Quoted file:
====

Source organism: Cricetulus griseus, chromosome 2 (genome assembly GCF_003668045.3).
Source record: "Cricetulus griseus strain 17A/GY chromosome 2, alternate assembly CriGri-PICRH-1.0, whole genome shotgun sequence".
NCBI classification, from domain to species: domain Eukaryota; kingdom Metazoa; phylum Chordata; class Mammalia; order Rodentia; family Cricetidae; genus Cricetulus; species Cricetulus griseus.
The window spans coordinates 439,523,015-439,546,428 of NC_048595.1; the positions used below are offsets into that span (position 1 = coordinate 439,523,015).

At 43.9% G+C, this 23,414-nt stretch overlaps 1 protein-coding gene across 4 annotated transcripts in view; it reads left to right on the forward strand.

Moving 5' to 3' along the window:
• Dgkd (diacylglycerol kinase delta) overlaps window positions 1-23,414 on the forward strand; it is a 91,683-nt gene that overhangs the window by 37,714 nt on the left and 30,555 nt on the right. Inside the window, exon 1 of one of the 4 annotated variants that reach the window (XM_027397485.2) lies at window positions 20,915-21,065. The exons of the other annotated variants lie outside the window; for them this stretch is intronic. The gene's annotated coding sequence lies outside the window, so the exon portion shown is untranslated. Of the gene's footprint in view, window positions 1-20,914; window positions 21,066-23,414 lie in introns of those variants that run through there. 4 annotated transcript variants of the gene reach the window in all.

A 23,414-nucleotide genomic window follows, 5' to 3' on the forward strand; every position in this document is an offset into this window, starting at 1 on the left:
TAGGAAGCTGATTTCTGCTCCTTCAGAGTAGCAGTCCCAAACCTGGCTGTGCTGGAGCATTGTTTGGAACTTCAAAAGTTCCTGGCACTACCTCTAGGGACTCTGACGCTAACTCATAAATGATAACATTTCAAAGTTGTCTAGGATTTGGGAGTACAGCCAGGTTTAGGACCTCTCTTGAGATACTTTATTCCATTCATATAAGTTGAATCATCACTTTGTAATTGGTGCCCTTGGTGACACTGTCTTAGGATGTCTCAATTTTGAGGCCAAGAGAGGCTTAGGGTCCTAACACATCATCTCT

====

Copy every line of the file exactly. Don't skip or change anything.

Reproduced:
Source organism: Cricetulus griseus, chromosome 2 (genome assembly GCF_003668045.3).
Source record: "Cricetulus griseus strain 17A/GY chromosome 2, alternate assembly CriGri-PICRH-1.0, whole genome shotgun sequence".
NCBI classification, from domain to species: domain Eukaryota; kingdom Metazoa; phylum Chordata; class Mammalia; order Rodentia; family Cricetidae; genus Cricetulus; species Cricetulus griseus.
The window spans coordinates 439,523,015-439,546,428 of NC_048595.1; the positions used below are offsets into that span (position 1 = coordinate 439,523,015).

At 43.9% G+C, this 23,414-nt stretch overlaps 1 protein-coding gene across 4 annotated transcripts in view; it reads left to right on the forward strand.

Moving 5' to 3' along the window:
• Dgkd (diacylglycerol kinase delta) overlaps window positions 1-23,414 on the forward strand; it is a 91,683-nt gene that overhangs the window by 37,714 nt on the left and 30,555 nt on the right. Inside the window, exon 1 of one of the 4 annotated variants that reach the window (XM_027397485.2) lies at window positions 20,915-21,065. The exons of the other annotated variants lie outside the window; for them this stretch is intronic. The gene's annotated coding sequence lies outside the window, so the exon portion shown is untranslated. Of the gene's footprint in view, window positions 1-20,914; window positions 21,066-23,414 lie in introns of those variants that run through there. 4 annotated transcript variants of the gene reach the window in all.

A 23,414-nucleotide genomic window follows, 5' to 3' on the forward strand; every position in this document is an offset into this window, starting at 1 on the left:
TAGGAAGCTGATTTCTGCTCCTTCAGAGTAGCAGTCCCAAACCTGGCTGTGCTGGAGCATTGTTTGGAACTTCAAAAGTTCCTGGCACTACCTCTAGGGACTCTGACGCTAACTCATAAATGATAACATTTCAAAGTTGTCTAGGATTTGGGAGTACAGCCAGGTTTAGGACCTCTCTTGAGATACTTTATTCCATTCATATAAGTTGAATCATCACTTTGTAATTGGTGCCCTTGGTGACACTGTCTTAGGATGTCTCAATTTTGAGGCCAAGAGAGGCTTAGGGTCCTAACACATCATCTCT